KMG set to play an even bigger global role in energy

Oct 28, 2010 12:00 AM

A KazEnergy panel on ensuring energy security agreed that sufficient reserves plus location are major factors for supplying energy to meet global demand.

Because Kazakhstan has huge reserves and a critical Eurasian location, it is indispensable for meeting world demand, and things are looking good for its state oil and gas concern, KazMunaiGas. Kairgeldy Kabyldin, chairman of KazMunaiGaz, said that KMG’s prospects for the next 20 years are promising indeed.

Kazakhstan is in the top 10 for world hydrocarbon reserves (5.3 bn tons of oil and 3.3 tcm of gas) and plans by 2020 to become atop 10 production country, with forecast output of 140 mm tons. This places KMG in a strong position to help ensure energy security for large parts of the planet. Kazakhstan will invest $ 35 bn in its oil and gas sector in 2010-14, and KMG will naturally play a big role in all projects. Kabyldin outlined future priorities in its development plan, which first stresses production, then oil transportation, gas transport, high-valued-added products and, finally, oil and gas services.

Kazakhstan and Azerbaijan extract the most oil in the Caspian region, at over 56 mm and 37 mm tons, respectively. Kabyldin reviewed transport routes for Kazakh crude, which now include the Caspian pipeline, the Atyrau-SamaraKazakhstan-China pipeline (Atasu-Alashankou) as well as the Aktau seaport. Combined capacity is over 60 mm tpy, with up to 80 % of Kazakhstan’s oil sent to Europe.

KMG’s current projects include the Caspian Pipeline Consortium’s expansion project, the creation of the Kazakhstan Caspian Transportation System (capacity of which is expected to reach 67 mm tpy by 2015) and the Kazakhstan-China pipeline. Kabyldin stressed the need for second-phase production at the Kashagan oil field for the viability of the KCTS, which is intended to send rising levels of Kazakh oil from Kashagan and the Tengiz field via the Caspian to the world. He noted that KMG is continuously improving safety and modernizing its transport systems.

With the country focusing on eastward projects, KMG is working with the China National Offshore Oil Corporation on the Kazakhstan-China pipeline to join Kazakhstan’s two stand-alone pipeline systems and allow more crude to be sent to China. The KMG chairman concluded by saying Kazakhstan’s export policy should be flexible and efficient, and that the diversity of routes exemplified this. He said that Kazakhstan wants equitable partnerships with neighbours and international firms, with terms supporting the country’s interests and security.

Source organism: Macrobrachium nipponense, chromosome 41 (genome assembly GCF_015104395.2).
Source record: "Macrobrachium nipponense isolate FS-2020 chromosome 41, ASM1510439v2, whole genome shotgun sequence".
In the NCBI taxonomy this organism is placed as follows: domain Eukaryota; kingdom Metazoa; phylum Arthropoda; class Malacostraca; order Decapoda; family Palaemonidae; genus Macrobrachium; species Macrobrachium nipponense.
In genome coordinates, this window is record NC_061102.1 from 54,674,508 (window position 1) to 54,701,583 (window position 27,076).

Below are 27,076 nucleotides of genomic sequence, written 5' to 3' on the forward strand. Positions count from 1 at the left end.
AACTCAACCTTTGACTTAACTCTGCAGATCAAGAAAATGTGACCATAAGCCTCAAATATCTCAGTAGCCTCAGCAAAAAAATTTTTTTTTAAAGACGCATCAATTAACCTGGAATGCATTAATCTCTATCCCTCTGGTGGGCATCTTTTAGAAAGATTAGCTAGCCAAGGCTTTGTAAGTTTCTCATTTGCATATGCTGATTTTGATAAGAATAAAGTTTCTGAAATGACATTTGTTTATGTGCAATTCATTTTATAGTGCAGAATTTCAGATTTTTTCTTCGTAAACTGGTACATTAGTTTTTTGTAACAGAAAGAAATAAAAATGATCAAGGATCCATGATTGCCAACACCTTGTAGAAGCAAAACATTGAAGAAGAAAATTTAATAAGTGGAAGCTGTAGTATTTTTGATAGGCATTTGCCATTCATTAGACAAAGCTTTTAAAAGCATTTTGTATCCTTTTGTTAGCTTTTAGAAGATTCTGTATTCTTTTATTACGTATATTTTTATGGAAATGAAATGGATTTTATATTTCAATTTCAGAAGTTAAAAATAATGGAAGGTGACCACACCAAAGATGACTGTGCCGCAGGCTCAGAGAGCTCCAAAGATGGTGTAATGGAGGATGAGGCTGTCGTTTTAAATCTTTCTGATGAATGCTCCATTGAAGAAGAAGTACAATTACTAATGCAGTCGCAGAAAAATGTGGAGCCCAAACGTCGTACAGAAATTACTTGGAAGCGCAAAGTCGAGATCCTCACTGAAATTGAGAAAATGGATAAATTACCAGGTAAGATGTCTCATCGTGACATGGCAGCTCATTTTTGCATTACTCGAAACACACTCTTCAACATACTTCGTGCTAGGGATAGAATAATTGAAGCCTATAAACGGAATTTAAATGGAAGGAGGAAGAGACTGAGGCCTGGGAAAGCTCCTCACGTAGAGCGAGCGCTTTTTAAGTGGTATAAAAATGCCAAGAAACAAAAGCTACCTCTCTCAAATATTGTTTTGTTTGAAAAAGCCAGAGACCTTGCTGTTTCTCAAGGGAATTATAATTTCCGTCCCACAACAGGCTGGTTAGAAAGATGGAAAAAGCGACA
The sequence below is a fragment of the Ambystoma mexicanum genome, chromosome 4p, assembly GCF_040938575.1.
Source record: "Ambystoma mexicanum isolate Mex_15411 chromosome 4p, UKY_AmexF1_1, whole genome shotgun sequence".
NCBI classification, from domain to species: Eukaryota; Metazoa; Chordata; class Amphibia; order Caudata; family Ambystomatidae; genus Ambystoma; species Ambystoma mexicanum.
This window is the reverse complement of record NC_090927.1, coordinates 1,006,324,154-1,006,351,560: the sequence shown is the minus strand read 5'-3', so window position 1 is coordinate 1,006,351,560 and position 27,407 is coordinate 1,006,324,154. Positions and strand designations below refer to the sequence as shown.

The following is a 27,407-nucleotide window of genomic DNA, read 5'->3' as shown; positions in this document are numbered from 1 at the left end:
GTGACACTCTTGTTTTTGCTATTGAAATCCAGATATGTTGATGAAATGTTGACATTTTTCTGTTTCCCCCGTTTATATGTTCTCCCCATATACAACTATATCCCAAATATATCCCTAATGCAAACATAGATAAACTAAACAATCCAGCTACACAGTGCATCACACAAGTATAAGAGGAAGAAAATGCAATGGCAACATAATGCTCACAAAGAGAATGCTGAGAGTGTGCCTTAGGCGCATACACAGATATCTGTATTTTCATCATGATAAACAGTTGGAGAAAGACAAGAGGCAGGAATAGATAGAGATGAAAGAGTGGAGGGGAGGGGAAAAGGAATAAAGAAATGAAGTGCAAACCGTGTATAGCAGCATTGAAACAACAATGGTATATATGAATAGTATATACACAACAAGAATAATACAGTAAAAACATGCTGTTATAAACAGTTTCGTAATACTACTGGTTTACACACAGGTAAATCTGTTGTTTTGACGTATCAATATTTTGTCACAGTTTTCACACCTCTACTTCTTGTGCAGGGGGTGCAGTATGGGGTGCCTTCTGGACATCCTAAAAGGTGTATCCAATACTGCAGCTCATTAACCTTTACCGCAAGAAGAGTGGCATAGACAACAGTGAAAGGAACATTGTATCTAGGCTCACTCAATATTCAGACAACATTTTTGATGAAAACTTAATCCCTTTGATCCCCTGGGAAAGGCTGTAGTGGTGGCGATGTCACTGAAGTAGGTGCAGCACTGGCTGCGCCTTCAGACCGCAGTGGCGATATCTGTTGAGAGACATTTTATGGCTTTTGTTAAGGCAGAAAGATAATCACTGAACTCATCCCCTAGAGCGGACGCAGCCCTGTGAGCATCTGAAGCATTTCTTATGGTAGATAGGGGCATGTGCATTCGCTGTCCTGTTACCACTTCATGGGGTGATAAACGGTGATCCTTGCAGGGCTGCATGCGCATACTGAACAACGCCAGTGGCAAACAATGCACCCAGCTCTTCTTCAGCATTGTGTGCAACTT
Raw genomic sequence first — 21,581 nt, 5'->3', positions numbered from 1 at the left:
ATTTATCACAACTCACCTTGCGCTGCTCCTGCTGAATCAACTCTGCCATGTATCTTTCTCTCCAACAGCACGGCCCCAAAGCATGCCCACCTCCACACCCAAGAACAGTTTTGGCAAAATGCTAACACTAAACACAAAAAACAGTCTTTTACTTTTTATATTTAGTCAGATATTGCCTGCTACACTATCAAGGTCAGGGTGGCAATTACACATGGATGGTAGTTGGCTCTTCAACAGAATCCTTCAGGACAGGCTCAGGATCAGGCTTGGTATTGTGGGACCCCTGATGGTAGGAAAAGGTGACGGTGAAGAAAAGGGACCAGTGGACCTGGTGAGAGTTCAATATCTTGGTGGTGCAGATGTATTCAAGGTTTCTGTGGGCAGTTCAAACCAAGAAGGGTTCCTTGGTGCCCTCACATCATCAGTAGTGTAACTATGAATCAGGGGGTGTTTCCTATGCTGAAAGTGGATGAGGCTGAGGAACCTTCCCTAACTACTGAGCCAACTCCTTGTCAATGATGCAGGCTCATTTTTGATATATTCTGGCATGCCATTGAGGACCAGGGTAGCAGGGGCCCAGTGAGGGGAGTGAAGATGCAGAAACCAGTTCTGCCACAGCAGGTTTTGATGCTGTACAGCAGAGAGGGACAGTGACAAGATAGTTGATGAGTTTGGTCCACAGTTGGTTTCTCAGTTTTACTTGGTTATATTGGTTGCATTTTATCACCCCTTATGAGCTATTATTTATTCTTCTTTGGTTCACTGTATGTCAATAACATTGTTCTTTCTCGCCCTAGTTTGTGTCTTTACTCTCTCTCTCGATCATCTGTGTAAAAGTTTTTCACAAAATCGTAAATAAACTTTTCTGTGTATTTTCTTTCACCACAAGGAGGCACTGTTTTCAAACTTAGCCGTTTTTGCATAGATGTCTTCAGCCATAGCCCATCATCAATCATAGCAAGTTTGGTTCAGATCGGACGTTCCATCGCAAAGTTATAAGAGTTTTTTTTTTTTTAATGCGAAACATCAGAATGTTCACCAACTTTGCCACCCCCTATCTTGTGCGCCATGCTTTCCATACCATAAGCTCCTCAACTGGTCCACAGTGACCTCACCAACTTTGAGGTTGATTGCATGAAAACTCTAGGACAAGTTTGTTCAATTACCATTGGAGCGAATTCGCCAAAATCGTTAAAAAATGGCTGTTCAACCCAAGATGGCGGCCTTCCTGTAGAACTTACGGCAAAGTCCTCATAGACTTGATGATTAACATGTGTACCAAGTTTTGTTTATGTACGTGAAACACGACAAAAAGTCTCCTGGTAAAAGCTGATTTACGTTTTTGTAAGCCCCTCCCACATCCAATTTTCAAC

Angus Miller, Caspian-energy adviser in Britain’s Foreign and Commonwealth Office, said that Britain prioritizes energy security for itself and the European Union and thus attaches great importance to Kazakhstan because of its ‘‘enormous’’ resources. The self-described ‘‘old hand’’ at Kazakhstan is part of a wider advisory group to the British government. The group’s aim, he said, is to ‘‘reduce damaging volatility in the international energy markets and maximize benefits that flow from the development of the region’s natural resources, for the UK, the EU and Kazakhstan.’’

Miller acknowledged the move to use less carbon-based fuel but said there are signs that global demand will rise for decades, especially from emerging nations. He noted the ‘‘twin needs of energy demand and energy security are upper-most in the minds of energy ministers. That is why transparency of action and intent is so important.’’ He praised Kazakhstan for committing to stability and the rule of law in its support for the Extractive Industries Transparency Initiative. Miller concluded by saying, ‘‘Kazakhstan has long been an attractive place in which to invest,’’ and he reminded attendees that Shell and the BG Group were among the first foreign majors in the country.

Rovnag Abdullayev, president of the State Oil Company of the Azerbaijan Republic, outlined SOCAR’s investments and role in energy security. He pointed out that the country now has 31 production-sharing agreements; it has invested more than $ 37 bn into the industry since 1994; and 34 companies from 15 nations work there. Azerbaijan is a major transport hub, and SOCAR ships hydrocarbons to most regional energy centres. He also took special note of planned enhanced cooperation with KMG in oil shipments. After the panel meeting, Abdullayev also stressed that the two nations recently met to discuss another vital security issue: coordinated responses to oil spills and other crises.

Sun Bo, vice president of PetroChina, talked about the changing dynamics of the natural-gas market, with consumption moving from member countries of the Organization for Economic Cooperation and Development to non-OECD countries. He noted that China is the largest natural-gas market in the world, providing an ideal customer for the centre of natural-gas production -- Eurasia. He urged close cooperation and understanding to achieve a win-win situation in terms of energy supply and to promote overall development in Eurasia.

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